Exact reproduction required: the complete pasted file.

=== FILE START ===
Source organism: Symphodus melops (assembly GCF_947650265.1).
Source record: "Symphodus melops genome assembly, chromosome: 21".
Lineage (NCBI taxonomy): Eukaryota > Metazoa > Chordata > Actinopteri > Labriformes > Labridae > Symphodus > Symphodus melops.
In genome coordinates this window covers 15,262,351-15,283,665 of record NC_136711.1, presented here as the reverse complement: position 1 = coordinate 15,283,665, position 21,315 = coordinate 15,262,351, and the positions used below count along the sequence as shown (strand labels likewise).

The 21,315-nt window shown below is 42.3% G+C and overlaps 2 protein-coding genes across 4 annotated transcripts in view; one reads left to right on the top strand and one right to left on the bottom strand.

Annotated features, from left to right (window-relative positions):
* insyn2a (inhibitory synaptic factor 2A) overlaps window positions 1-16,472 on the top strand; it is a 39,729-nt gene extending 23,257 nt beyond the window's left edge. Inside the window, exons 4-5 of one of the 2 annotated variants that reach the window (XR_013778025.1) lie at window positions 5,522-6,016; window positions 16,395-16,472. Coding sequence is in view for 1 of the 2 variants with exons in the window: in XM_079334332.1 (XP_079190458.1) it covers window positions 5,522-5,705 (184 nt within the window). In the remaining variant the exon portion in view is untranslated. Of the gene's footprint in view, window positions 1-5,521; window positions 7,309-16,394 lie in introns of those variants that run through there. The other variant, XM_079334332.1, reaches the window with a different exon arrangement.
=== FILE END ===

Source organism: Symphodus melops (assembly GCF_947650265.1).
Source record: "Symphodus melops genome assembly, chromosome: 21".
Lineage (NCBI taxonomy): Eukaryota > Metazoa > Chordata > Actinopteri > Labriformes > Labridae > Symphodus > Symphodus melops.
In genome coordinates this window covers 15,262,351-15,283,665 of record NC_136711.1, presented here as the reverse complement: position 1 = coordinate 15,283,665, position 21,315 = coordinate 15,262,351, and the positions used below count along the sequence as shown (strand labels likewise).

The 21,315-nt window shown below is 42.3% G+C and overlaps 2 protein-coding genes across 4 annotated transcripts in view; one reads left to right on the top strand and one right to left on the bottom strand.

Annotated features, from left to right (window-relative positions):
* insyn2a (inhibitory synaptic factor 2A) overlaps window positions 1-16,472 on the top strand; it is a 39,729-nt gene extending 23,257 nt beyond the window's left edge. Inside the window, exons 4-5 of one of the 2 annotated variants that reach the window (XR_013778025.1) lie at window positions 5,522-6,016; window positions 16,395-16,472. Coding sequence is in view for 1 of the 2 variants with exons in the window: in XM_079334332.1 (XP_079190458.1) it covers window positions 5,522-5,705 (184 nt within the window). In the remaining variant the exon portion in view is untranslated. Of the gene's footprint in view, window positions 1-5,521; window positions 7,309-16,394 lie in introns of those variants that run through there. The other variant, XM_079334332.1, reaches the window with a different exon arrangement.